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Post History

On August 4, 1921 The Charter for Post #73 in the Department of Kentucky was awarded to Murray, Kentucky and on August 14, 1921 the Charter was conveyed to the Department of Kentucky Headquarters in Louisville, Kentucky.  The Charter was then presented to a Delegation of Officers from Murray.

Post 73 has operated at various levels of membership as high as 660 shortly after the onset of WWII.  These Veterans recognized that the American Legion was the foremost Veterans Service Organization.  Their conclusion has been proven true as today the American Legion is the largest Veterans Service Organization (VSO) in the world with more than 15,000 local posts throughout America and over 3 million members who continue to serve America, their fellow Veterans, their families and the youth of our communities.

The leaders of Post 73 over the years represent a virtual “Who’s Who” of our community and their names are maintained on a listing that is framed and posted at the current Post 73 Veterans’ Hall.  In 2000 the post was reconstituted and the old post located at 6th & Poplar streets was sold to First United Methodist Church.  For a period of three years the post met in the conference room of the Murray-Calloway County Chamber of Commerce while lease arrangements and building design were finalized with the City of Murray and Morton Buildings, Inc.

Through the efforts of 14 charter members of the reconstituted post, permission was granted by the family of Billy Lane Lauffer, Vietnam War Medal of Honor recipient, who is buried in Murray Memorial Gardens on highway 641 north.  In May of 2004 the new building was dedicated and the members began meeting in the new hall.  Those original 14 members of the reconstituted post were; Don Adcock, James Thompson, Lois Wells, Frank Wells, Duane Brown, Jim Clemons, Mark Kennedy, Ray Pawlowski, Lynn Johnson, George King, Fred Douglas, Sam Warner, Daythel Turleyand Bob Bell.  These members voted to adopt the motto: “We Continue To Serve.” Since 2004 the membership has ranged between 100 – 160 members. The post has about 125 members as of 2021.

Patriotic Days

MEMORIAL DAY has always been an outstanding occasion in this community. In addition to memorial events throughout the Murray community, the  goal of every Veteran to it's last man is to keep MEMORIAL DAY sacred to the memory of our war dead of all of the wars of the country; and all graves are decorated on this National Holiday.

 ARMISTICE DAY, now called VETERANS' DAY, originally marked the end of fighting in World War I. It is an important holiday on the calendar of Legionnaires everywhere and in the hearts of all Veterans. 

Youth and Community Projects

American LegionPost --- sponsors various youth programs for the further education of our children. Post 73 is very active with the annual American Legion Oratorical contest.  Please see the Oratorical page for more informaiton. We also sponsor and financially assist many worthy community projects and programs initiated by the National American Legion.

Join Us and Keep this History Alive


From the Congressional Medal of Honor Society:

Vietnam War - U.S. Army

BILLY LANE LAUFFER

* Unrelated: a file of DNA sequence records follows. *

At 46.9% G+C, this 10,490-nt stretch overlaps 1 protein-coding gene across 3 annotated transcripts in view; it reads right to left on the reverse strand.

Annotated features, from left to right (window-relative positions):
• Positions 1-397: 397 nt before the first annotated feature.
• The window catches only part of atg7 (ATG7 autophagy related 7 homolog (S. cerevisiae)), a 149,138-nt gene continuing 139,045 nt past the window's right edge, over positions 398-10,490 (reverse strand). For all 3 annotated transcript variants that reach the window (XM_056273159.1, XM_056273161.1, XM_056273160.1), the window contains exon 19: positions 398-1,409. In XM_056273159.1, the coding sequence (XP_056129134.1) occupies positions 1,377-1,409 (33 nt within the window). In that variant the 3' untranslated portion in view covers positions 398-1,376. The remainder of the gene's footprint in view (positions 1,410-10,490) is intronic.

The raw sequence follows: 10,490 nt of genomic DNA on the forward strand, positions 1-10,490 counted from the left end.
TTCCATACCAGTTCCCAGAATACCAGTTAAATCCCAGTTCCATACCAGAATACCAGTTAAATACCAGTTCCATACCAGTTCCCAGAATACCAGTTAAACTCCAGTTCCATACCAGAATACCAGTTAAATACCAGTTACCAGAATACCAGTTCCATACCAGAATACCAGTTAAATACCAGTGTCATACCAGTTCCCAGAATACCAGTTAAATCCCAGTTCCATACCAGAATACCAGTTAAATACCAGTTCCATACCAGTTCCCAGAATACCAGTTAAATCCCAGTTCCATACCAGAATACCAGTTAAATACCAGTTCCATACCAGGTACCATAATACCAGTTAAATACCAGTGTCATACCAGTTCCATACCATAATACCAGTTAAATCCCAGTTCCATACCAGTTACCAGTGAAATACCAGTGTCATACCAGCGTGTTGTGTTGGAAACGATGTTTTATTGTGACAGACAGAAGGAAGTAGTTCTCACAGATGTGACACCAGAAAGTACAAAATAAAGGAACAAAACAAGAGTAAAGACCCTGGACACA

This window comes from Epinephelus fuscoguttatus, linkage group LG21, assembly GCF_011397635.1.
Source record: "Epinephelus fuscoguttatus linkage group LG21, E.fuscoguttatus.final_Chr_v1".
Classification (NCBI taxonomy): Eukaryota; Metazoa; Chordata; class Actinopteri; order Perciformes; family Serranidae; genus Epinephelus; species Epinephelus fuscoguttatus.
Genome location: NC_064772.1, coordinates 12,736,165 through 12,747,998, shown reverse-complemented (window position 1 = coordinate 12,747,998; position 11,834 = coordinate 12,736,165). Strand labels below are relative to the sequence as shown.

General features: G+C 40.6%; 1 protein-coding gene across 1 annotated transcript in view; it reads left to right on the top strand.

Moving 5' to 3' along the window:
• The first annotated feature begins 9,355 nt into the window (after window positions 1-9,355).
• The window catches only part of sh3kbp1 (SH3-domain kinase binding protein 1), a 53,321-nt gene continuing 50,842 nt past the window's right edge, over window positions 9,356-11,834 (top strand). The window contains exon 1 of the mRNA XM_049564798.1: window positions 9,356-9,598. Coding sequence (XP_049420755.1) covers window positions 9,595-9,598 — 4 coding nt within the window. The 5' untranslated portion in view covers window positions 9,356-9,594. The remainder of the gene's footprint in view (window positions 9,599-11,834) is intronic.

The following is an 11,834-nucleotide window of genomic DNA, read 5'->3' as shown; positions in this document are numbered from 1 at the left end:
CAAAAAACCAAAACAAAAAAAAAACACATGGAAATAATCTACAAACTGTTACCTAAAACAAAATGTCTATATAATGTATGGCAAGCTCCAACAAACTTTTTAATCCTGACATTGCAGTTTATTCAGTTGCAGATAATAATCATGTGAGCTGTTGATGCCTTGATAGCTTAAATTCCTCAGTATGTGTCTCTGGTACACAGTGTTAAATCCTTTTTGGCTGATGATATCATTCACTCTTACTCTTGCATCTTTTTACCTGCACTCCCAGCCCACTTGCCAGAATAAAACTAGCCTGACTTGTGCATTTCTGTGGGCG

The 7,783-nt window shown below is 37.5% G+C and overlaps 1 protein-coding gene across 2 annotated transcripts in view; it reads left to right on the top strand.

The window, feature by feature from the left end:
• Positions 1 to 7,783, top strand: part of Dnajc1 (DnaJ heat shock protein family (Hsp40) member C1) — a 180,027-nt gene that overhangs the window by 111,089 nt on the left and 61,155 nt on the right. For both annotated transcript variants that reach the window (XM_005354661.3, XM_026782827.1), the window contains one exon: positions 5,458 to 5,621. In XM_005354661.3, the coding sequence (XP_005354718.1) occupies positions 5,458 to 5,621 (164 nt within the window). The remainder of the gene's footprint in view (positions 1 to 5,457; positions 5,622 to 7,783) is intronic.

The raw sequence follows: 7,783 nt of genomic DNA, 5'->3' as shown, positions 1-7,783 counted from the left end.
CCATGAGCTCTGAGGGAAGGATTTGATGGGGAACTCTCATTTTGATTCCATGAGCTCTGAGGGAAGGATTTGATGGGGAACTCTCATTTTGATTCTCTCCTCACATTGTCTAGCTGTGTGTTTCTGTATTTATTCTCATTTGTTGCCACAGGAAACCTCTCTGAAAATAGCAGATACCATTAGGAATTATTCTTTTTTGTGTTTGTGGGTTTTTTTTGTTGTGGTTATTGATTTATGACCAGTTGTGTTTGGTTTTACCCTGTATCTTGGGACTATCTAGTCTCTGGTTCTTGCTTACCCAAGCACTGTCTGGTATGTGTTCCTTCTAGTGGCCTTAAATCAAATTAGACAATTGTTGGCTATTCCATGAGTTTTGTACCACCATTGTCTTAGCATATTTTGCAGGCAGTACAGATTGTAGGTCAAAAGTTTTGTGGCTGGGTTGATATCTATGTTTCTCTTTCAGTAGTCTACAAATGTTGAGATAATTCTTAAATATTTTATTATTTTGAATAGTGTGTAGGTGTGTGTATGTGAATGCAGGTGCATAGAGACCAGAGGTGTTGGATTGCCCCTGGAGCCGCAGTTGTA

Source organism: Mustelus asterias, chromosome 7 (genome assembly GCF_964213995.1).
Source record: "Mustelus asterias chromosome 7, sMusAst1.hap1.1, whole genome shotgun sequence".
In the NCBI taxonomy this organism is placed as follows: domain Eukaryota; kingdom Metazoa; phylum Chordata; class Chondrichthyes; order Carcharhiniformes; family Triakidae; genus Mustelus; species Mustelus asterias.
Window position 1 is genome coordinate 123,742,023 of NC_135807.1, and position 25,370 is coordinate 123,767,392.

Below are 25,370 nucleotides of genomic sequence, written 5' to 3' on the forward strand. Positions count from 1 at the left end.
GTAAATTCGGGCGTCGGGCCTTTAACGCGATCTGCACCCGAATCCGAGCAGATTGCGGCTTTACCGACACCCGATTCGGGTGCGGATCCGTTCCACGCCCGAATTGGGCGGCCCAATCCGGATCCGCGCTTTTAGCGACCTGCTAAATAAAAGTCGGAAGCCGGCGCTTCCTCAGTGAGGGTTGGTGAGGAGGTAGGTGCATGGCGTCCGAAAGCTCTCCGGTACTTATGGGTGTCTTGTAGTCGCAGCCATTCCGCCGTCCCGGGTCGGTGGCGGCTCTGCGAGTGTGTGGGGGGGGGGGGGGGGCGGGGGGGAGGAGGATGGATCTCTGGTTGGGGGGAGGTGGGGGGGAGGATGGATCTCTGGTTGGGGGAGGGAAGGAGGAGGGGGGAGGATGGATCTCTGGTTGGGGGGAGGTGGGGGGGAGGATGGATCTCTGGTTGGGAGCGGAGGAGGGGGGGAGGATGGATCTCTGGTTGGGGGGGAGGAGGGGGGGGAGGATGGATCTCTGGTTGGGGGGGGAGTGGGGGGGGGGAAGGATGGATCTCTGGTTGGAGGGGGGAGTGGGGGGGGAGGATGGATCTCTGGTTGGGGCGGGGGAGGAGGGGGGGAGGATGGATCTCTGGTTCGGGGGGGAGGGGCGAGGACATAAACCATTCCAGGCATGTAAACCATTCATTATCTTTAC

DETAILS

RANK: PRIVATE FIRST CLASS

MILITARY SERVICE BRANCH: U.S. ARMY

CONFLICT/ERA: VIETNAM WAR

MEDAL OF HONOR ACTION DATE: SEPTEMBER 21, 1966

UNIT/COMMAND: 
COMPANY C, 2D BATTALION, 5TH CAVALRY, 
1ST AIR CAVALRY DIVISION

MEDAL OF HONOR ACTION PLACE: NEAR BON SON, BINH DINH PROVINCE, REPUBLIC OF VIETNAM

 

MEDAL OF HONOR RECIPIENT BILLY L. LAUFFER
Medal of Honor Recipient Billy L. Lauffer

CITATION

For conspicuous gallantry and intrepidity in action at the risk of his life above and beyond the call of duty. Pfc. Lauffer's squad, a part of Company C, was suddenly struck at close range by an intense machine-gun crossfire from two concealed bunkers astride the squad's route. Pfc. Lauffer, the second man in the column, saw the leadman fall and noted that the remainder of the squad was unable to move. Two comrades, previously wounded and being carried on litters, were lying helpless in the beaten zone of the enemy fire. Reacting instinctively, Pfc. Lauffer quickly engaged both bunkers with fire from his rifle, but when the other squad members attempted to maneuver under his cover fire, the enemy fusillade increased in volume and thwarted every attempt to move. Seeing this and his wounded comrades helpless in the open, Pfc. Lauffer rose to his feet and charged the enemy machine-gun positions, firing his weapon and drawing the enemy's attention. Keeping the enemy confused and off balance, his one-man assault provided the crucial moments for the wounded point man to crawl to a covered position, the squad to move the exposed litter patients to safety, and his comrades to gain more advantageous positions. Pfc. Lauffer was fatally wounded during his selfless act of courage and devotion to his fellow soldiers. His gallantry at the cost of his life served as an inspiration to his comrades and saved the lives of an untold number of his companions. His actions are in keeping with the highest traditions of military service and reflect great credit upon himself, his unit, and the U.S. Army.

ADDITIONAL DETAILS

  • ACCREDITED TO: PHOENIX, MARICOPA COUNTY, ARIZONA
  • AWARDED POSTHUMOUSLY: YES
  • PRESENTATION DATE & DETAILS: AUGUST 15, 1968
    THE PENTAGON, PRESENTED BY SEC. OF THE ARMY STANLEY R. RESOR TO HIS FAMILY
  • BORN: OCTOBER 20, 1945, MURRAY, CALLOWAY COUNTY, KY, UNITED STATES
  • DIED: SEPTEMBER 21, 1966, REPUBLIC OF VIETNAM
  • BURIED: MURRAY MEMORIAL GARDENS (MH) (34A-1) , MURRAY, KY, UNITED STATES

 


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